As a little girl, I loved Strawberry Shortcake and My Little Ponies. My daughter has, somehow, developed a similar love thanks to the ubiquitous marketing that puts such characters—or Disney Princesses—on everything. But, when she made me a lovely picture this week at a friends house with a My Little Pony sticker border, I was shocked. When did ponies become so…sexy?
That’s right, sexy ponies. As in horses. Thinking that they didn’t used to look like equine call-girls, posed to please, I googled 1980s My Little Ponies. True to my memory, the old ponies looked cute, modest – like those my little sister used to play with, were her favorite toys. Side by side, the difference is striking: the new ponies have huge eyes and hair that would make most Disney Princesses jealous. The horse snout has turned into an upturned pug-nose that barely suggests a snout, shortened and thinned as it is. Even worse, the legs are longer (in a less realistic way) and their bodies are much, much smaller and thinner. And, rather than standing like nice show-ponies, these colts cock their heads and jut out their chests. Remember, we aren’t talking about toys representing people that have been turned into sex-pots…we’re talking about horses.
It is no surprise that children learn from images as much as from stories (and from the shapes of stories as much as from the content of stories), but few people seem as disturbed as I am by the makeover these ponies have received. In fact, there is the Brony community of adults out there who defend MLP:FiM (My Little Pony: Friendship Is Magic) franchise relaunch from 2010 as ironic and empowering story-telling that simply makes use of a different animation style. In the comment sections on posts chronicling this (and other toy transformations), some people argue that the new toys are prettier and that it is silly to think of horses as sexy. And, to be fair, this is not the only brand re-launch that has sexed-up toys from my childhood. After some tasteful updating in the mid-2000s, Strawberry Shortcake has re-emerged with a svelte body, luscious hair, and a wardrobe to match. And don’t get me started on Disney Princesses! But, the very fact that the styling on so many toys is being changes makes me wonder what does it look like, from a Christian perspective, to tell my daughter the real story about the culture she lives in and the images that surround her.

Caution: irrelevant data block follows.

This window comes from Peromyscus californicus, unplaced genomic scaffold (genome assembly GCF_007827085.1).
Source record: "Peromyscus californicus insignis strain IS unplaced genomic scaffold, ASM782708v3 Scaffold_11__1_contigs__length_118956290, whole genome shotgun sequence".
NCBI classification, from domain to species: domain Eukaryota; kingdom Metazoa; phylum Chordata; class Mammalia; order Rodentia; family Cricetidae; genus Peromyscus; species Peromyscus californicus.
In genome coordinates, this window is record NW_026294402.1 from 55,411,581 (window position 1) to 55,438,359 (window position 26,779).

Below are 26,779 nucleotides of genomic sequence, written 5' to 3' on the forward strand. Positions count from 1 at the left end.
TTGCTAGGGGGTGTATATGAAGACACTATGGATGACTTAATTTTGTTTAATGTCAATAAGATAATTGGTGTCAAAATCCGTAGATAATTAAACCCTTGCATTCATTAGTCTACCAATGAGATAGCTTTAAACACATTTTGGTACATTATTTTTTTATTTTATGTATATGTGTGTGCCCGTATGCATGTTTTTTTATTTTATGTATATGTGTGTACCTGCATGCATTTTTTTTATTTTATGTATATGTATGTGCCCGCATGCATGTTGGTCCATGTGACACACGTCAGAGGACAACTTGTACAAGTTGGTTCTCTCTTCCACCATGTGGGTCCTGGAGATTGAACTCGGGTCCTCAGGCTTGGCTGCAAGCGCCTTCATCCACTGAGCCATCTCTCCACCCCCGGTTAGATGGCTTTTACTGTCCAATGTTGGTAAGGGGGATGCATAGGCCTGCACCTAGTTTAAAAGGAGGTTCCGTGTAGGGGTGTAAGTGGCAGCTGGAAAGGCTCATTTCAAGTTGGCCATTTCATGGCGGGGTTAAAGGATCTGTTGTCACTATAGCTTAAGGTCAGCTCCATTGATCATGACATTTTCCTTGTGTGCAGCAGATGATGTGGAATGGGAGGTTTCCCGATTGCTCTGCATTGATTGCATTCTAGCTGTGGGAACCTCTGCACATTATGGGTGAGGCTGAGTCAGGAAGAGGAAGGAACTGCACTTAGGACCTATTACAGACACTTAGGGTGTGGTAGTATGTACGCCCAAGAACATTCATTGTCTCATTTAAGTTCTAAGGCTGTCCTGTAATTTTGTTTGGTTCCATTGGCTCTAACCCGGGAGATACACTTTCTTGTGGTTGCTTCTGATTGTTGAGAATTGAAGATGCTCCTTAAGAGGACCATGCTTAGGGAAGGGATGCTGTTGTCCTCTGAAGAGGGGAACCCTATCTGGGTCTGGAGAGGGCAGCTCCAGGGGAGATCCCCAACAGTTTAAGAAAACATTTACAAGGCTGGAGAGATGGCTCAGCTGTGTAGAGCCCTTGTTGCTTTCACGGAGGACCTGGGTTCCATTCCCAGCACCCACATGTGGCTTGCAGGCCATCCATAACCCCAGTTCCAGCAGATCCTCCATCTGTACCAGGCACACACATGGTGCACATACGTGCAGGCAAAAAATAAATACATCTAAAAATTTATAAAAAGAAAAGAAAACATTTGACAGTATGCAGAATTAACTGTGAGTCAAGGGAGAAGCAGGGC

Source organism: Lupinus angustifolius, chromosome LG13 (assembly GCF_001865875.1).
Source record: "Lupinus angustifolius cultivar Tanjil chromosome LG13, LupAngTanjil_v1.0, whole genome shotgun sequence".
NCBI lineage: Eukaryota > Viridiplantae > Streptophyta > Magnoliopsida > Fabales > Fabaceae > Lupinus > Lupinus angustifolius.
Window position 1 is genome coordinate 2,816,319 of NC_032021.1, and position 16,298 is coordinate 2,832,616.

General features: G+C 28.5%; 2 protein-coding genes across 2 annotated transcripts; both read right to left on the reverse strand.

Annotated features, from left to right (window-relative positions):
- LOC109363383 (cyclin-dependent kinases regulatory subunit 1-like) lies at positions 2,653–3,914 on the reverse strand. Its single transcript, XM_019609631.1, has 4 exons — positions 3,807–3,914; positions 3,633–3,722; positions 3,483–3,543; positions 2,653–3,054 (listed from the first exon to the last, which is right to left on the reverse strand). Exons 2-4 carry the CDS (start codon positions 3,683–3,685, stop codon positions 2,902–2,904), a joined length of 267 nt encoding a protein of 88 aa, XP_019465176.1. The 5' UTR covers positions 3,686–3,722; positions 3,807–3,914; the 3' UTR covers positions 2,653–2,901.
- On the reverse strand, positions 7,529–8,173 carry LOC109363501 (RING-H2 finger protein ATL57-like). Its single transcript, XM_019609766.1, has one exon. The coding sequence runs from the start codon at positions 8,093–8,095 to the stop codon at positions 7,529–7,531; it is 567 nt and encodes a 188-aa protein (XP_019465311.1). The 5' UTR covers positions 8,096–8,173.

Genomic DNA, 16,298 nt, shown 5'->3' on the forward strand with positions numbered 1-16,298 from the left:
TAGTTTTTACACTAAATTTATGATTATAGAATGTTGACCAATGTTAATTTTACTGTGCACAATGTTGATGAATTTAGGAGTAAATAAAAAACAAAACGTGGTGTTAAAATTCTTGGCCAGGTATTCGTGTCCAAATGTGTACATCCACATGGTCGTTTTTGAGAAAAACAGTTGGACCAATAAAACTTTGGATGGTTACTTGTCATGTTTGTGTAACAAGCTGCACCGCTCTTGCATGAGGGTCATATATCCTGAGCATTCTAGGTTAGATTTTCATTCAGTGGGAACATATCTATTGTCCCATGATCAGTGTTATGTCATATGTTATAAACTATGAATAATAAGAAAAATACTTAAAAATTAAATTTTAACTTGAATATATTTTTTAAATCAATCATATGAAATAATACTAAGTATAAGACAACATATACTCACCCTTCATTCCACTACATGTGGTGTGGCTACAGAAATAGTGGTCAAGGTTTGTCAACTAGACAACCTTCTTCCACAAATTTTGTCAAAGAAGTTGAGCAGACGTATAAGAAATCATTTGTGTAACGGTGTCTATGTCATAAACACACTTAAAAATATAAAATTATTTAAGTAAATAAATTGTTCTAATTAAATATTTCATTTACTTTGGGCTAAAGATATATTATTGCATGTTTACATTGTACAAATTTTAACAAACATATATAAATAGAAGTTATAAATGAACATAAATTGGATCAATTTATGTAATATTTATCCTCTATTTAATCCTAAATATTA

I’ve experimented with a number of metaphorical stories that convey the truth to her in narratives she understands. So, I tell her about how Disney Princesses are really evil fairies in disguise who wake up each night and eat little girl’s hearts, slowly killing them. I tell her that Barbies scare me because they steal girls souls, replacing them with hard plastic shell-girls who have no insides, no mouths to taste, stomachs to eat, or muscles to let them play. I tell her the old versions of fairytales, the ones that teach children greed and envy lead to suffering and folly leads to death. I tell her about how Strawberry Shortcake and My Little Ponies used to be nice and sweet, but then an evil sorcerer came and started cutting off their body parts to make them look “funny” and be his slaves. Now, like the emperor who has no clothes, everyone says Strawberry and the Ponies are beautiful, while they are waiting for brave voices to say that they look mean and spoilt. Only when little children start saying this will the sorcerer’s spell be broken.
As you might imagine, my stories to her take a bit of explaining with other parents when she, with a somber fear, repeats them to her friends! However, these alternate “true stories” are not the most effective way to challenge the images and implied narratives that bombard little girls every day.
Creating new stories for my daughter—stories that haven’t been co-opted by such problematic images—also keeps these images at bay. We tell the story of “Princess Abigail: To the Rescue,” the one where the beautiful and clever Abigail rescues David and her husband from their foolish, rash words, stopping a slaughter and eventually becoming a princess herself. We tell the story of Shiphrah, Puah, Joheved, and Miriam, about these brave women who defied the king’s edicts and saved the life of a little baby. We read the story of “The Princess and the Goblin,” celebrating Irene’s courage and faith.
The Christian tradition has the alternate narratives, the alternate images of women, that our daughters need. The biblical narrative and the stories it has inspired are replete with images of strong, daring women. But all too often these stories have been silenced, not by the culture at large, but by the church. Too many Christian adults look blankly at my daughter when she talks about Abigail or Joheved; and if they know the names, they’ve never heard the stories told in a way that celebrates the heroines and their bravery.
It is true that Christian tradition has a powerful antidote to passive Sleeping Beauties and “helpfulness” constituted by the “hair and fashion advice” that characterize Rarity. But, they are ineffective if they remain silenced, marginalized, or shrouded in insipid (but pious) renderings that minimize the risk, adventure, and beauty at the heart of such stories. To cut through the clamor and clutter of other stories and other images, the alternate stories of God and the women who trust him must be recovered, re-envisioned, and retold….before the princesses feast too deeply on our daughters’ hearts.